Residents of Gold River and other areas of California may want to learn more about when there may be a need for a temporary executor for their estate. Probate documents may show that there is a need for immediate action, although temporary executorship is only allowed if the will permits it. Applying to be a temporary administrator may happen with the annexing of the will.
How to appoint a temporary executor
A written motion to the court may make this happen more quickly. You must state the reasons for the temporary executor. You will also need to present the petition, and more, in person.
What must you take when you go to court?
You will need your request along with:
- A certified copy of the death certificate
- The original will if not already filed
- Other documents required by the local court
If the court grants your request, it may also limit your powers to what you mentioned in the petition.
When would there be a need for temporary administration?
There may be a need for a temporary executor to:
- Preserve the value of stocks held by the decedent
- Continue the decedent’s business
- Manage real property
- Pay for the deceased’s final expenses, hospital bills or taxes
- Gain access to the decedent’s safe deposit box, where the last will may be located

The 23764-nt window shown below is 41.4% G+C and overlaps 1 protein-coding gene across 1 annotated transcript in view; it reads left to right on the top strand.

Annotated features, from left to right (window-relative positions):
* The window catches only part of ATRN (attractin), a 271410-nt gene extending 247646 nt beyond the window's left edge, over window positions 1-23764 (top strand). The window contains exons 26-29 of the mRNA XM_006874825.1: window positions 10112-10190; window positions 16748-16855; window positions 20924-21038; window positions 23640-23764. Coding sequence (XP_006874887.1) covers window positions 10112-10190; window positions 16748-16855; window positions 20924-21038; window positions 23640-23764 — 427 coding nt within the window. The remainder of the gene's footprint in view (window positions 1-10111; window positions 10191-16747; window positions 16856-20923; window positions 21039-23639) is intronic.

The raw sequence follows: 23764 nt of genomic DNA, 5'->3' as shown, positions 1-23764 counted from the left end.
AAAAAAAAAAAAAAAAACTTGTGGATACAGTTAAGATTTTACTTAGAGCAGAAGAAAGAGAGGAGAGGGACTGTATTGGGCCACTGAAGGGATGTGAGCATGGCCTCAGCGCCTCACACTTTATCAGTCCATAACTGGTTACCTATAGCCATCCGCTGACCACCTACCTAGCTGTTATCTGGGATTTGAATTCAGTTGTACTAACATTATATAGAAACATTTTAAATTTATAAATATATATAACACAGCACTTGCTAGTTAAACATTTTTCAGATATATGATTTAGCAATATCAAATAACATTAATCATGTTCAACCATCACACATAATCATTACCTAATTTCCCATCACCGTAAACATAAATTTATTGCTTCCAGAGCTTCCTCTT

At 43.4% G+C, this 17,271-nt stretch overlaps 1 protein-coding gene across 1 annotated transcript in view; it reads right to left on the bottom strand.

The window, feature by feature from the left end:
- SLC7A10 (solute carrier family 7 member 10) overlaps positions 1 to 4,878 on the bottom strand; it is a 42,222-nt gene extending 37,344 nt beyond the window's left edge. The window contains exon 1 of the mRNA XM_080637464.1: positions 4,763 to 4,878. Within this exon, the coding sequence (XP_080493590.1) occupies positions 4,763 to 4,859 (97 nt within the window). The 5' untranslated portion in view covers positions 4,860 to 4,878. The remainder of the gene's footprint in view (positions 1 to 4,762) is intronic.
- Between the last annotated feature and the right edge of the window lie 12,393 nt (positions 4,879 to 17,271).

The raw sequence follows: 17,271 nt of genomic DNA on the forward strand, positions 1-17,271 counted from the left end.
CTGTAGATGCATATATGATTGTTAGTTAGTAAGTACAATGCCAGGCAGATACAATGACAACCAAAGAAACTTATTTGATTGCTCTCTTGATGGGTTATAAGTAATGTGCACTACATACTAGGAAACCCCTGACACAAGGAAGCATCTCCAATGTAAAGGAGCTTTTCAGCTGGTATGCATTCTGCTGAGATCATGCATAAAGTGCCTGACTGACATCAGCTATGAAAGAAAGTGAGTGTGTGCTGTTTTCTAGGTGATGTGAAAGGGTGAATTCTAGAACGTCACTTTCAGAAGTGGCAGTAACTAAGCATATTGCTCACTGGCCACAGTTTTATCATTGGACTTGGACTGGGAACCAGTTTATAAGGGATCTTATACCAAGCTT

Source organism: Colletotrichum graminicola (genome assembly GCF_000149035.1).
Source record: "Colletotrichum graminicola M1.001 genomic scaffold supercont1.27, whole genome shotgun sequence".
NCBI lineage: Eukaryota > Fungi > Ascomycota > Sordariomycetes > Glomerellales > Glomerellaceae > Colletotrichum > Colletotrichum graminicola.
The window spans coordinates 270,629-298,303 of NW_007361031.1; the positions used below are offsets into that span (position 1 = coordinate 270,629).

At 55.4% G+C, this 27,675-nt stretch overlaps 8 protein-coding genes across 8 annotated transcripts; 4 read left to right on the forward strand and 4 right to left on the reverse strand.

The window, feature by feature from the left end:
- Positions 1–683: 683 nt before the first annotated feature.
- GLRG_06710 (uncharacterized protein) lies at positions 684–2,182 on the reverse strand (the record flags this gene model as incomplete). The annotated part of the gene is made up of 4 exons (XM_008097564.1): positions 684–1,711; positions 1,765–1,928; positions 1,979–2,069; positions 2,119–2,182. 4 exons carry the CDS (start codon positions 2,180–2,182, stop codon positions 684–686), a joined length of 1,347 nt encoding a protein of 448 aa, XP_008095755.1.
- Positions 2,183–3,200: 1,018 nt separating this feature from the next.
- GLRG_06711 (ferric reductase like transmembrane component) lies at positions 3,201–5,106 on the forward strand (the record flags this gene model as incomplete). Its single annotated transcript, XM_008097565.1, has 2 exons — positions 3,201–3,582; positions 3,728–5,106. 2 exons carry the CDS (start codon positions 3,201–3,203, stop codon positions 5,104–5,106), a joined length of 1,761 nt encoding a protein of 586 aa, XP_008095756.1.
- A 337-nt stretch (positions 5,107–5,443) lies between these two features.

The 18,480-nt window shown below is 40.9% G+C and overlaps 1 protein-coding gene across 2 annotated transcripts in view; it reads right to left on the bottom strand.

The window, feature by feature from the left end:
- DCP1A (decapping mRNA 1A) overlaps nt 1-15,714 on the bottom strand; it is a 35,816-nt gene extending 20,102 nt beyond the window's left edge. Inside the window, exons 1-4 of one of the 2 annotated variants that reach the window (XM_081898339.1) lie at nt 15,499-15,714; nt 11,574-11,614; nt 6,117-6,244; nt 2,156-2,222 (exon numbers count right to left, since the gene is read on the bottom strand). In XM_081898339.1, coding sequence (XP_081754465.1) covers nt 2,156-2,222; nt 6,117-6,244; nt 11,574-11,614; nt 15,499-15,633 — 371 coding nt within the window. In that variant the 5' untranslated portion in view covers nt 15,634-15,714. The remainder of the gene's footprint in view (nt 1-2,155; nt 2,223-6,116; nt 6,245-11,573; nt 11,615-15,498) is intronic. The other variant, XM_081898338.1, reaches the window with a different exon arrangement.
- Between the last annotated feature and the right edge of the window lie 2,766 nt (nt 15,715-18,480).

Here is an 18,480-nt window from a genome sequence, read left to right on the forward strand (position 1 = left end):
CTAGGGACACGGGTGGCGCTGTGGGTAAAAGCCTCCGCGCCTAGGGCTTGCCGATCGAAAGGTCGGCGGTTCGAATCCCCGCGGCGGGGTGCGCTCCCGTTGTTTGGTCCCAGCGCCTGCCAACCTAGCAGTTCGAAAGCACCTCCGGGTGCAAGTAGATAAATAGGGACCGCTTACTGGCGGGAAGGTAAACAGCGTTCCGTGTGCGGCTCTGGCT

- Bury the decedent
You will need to file an executor’s bond. The temporary administrator must submit an inventory of the account as well.
As temporary executor, your duty is to protect the estate
Being an executor means that you do not grow the estate but protect the assets. Estate planning, and then administration, is for the sake of the beneficiaries. Selling volatile stocks is often a wise move as the administrator converts them to those that have more stability.
Although you may be accountable for losses on the administrated account, you will not receive credit for gains. You may want to check with local laws on this issue.
When it comes to your own estate planning, you may want to find a trusted and experienced attorney who may advise you on the future of your estate. A lawyer can personally answer complex questions, help you make difficult decisions as well as prepare the documents.